It is interesting, though. Because, on the one hand you might say, “Well, that’s not gonna be any good, I don’t wanna be involved in that.” But on the other hand, it’s not as though anyone would be expecting Troll 3 to be sweeping the Oscars.
MS: (Laughs) Yeah, the expectations are pretty…
They’re pretty low (laughs). Unless something absolutely disastrous happened, I think the bigger issue is, how can you capture that lightning in a bottle twice?
MS: No, you’re exactly right! What was created with Troll 2 was like this perfect amalgam of every event, everything that could’ve happened to make a good bad movie…you can’t make that happen on command. (Troll 3) would be something different. Stuff like Snakes on a Plane or, y’know…
You can’t force a real cult movie.
And all the actors would be…y’know, the first time, they’re acting in earnest. Bring ’em back a second time, and everyone’s in on the joke. Everyone would be winking at the camera, and it would change the entire thing.
MS: Yeah! And at that point, all you have is irony. And we have plenty of that already.
All of that said, though: I would watch the shit out of that movie.
MS: (Laughs) And that’s the thing! Many people would watch it. I don’t have any easy answers, but it’s an interesting question. Part of me is like, what are the odds of something like this actually happening? And if it did, why wouldn’t you do everything you could to support this thing? I mean, who would’ve ever though that might happen? And to see that happen firsthand, any excuse to see George Hardy (who infamously played Stephenson’s dad in Troll 2) pick up a script and do his thing? Why wouldn’t I want to be there for that?! I would want to be a part of that. It’s a hard question…
Let me come at it from this angle: if they approached you and said, “Look, we’re doing this with or without you. Everyone else is coming back, but if you’re not gonna do it, we’re gonna recast your role”. Would that make any difference to you?
MS: (Pause)…I don’t….I don’t think it would.
You don’t feel any (laughs) ownership of the “Joshua” character from Troll 2?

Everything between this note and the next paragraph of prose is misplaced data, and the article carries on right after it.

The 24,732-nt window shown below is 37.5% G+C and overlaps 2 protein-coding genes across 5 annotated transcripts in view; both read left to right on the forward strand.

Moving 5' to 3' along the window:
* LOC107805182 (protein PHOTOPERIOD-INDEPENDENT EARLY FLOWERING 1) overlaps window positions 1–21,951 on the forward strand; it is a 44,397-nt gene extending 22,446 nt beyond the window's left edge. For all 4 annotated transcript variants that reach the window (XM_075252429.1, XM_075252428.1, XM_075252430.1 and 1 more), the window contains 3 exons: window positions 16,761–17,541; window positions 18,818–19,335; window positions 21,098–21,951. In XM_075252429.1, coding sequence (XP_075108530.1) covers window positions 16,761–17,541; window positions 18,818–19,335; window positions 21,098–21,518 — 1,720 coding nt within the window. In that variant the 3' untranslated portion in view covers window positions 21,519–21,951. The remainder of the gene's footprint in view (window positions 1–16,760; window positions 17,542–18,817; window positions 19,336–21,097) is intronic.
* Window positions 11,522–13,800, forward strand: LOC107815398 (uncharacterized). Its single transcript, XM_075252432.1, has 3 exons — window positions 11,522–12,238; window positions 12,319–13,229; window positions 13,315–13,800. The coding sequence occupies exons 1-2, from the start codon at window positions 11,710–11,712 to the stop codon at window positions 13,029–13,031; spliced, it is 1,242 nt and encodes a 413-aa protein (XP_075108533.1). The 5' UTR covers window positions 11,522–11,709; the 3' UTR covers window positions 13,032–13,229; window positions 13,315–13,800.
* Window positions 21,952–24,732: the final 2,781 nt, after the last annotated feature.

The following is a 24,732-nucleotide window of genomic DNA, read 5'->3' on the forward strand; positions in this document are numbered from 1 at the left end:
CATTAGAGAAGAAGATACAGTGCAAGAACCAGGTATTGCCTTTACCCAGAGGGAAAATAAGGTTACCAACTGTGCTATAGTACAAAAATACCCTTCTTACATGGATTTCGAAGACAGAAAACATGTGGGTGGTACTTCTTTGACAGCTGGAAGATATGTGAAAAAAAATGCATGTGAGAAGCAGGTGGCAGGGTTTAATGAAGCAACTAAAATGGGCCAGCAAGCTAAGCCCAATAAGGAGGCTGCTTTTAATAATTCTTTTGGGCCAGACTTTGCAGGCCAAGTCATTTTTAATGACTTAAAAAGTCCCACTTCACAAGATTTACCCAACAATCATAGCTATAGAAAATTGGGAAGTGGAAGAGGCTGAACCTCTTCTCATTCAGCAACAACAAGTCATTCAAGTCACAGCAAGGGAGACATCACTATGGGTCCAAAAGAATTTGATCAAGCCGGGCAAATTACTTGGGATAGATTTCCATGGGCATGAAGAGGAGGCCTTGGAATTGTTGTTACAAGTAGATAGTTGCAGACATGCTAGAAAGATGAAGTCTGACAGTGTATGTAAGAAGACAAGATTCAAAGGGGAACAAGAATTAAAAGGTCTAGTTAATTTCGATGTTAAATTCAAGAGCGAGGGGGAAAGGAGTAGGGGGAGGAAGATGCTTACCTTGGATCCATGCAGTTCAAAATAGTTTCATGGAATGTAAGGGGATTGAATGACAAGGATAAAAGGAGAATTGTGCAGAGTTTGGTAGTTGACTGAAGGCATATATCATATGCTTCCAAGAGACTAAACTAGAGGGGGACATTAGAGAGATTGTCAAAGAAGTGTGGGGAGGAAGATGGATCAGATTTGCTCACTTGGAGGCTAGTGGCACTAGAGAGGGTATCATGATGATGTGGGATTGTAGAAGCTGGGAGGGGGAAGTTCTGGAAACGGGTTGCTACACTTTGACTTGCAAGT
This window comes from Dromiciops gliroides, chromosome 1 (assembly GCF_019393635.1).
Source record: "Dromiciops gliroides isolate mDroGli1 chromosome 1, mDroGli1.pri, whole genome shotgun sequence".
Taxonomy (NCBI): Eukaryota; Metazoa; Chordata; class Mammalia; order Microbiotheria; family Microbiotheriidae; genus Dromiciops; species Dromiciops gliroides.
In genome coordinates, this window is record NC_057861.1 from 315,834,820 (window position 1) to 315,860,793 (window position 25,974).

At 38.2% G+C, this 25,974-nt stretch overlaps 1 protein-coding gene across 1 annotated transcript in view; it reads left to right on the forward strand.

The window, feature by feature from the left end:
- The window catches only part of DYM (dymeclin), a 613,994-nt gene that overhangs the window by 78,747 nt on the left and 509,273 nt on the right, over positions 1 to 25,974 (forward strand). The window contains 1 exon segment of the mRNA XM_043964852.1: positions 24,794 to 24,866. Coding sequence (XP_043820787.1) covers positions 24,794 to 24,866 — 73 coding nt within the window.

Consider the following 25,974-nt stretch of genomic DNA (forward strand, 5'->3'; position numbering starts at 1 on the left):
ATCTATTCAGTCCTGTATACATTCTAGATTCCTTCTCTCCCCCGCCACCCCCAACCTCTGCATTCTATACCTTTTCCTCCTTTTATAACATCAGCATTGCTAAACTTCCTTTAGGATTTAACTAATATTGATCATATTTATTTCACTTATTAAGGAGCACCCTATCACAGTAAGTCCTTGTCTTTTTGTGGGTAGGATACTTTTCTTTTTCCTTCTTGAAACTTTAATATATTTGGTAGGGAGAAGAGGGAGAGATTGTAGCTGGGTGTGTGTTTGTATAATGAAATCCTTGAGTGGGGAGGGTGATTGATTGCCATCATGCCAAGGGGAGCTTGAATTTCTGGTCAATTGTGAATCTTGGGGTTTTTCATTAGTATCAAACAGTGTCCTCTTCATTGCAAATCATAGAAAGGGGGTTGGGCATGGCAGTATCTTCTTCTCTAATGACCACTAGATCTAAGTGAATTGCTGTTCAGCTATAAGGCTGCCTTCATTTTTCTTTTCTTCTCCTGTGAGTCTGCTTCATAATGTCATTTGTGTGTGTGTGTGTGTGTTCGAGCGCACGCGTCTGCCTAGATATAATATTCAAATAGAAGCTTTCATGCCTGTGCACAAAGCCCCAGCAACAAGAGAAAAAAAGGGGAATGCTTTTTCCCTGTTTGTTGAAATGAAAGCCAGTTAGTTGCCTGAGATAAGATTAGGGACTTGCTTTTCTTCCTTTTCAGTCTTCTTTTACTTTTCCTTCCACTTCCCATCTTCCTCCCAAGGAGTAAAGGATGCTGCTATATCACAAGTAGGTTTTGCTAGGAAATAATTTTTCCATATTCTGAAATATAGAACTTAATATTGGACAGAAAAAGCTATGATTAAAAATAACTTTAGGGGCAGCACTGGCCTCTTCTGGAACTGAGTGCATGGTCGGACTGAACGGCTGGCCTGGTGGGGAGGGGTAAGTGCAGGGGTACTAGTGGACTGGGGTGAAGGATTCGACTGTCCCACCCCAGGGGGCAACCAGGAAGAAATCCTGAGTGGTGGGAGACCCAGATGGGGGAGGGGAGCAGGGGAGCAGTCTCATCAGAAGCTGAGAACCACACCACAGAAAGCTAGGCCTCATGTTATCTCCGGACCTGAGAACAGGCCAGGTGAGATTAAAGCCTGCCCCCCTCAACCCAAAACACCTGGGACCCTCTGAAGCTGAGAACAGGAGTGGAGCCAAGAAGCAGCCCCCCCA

MS: (Laughs) No, for me it would be more…honestly, I think the most important thing– and this almost seems silly, but– it would have to come from Claudio and Rosella (Drudi, who co-wrote the original), and it’d have to be from their hearts. And if it felt like they were getting that opportunity again and it wasn’t just, “Let’s sell some more DVD’s because of this cult phenomenon”, well, that’d be a pretty good reason to get involved. If it’s just, “Let’s make some more money”, I think that takes away from what Troll 2 has become.
Just in talking to you about it, I can totally understand why this is kind of a torturous decision…
MS: I have wrestled with it, for a long time. You can look at it from so many angles. If it actually materializes, I’m gonna have to take it in that moment and decide. That’s really all I can do.
Fair enough. Well, man, that’s all I got for you. Let’s keep in touch, and we’ll talk to you again once you’re a little further along on the Untitled Haunted House Project, yeah?
MS: Absolutely! Very nice to finally meet you. I’ll be in touch.
Yeah, you too, man.
And that, my friends, was my time with Troll 2 star, Best Worst Movie director, haunted house enthusiast, and potential Troll 3 star Michael Stephenson. Special thanks to Ryan Fons and Fons PR at the Alamo Drafthouse for setting up this interview, and double-extra special thanks to Michael Stephenson for taking the time to talk to us. We’ll be keeping you up to date on any further Untitled Haunted House Project (or Troll 3) information as it becomes available, folks, so stay tuned!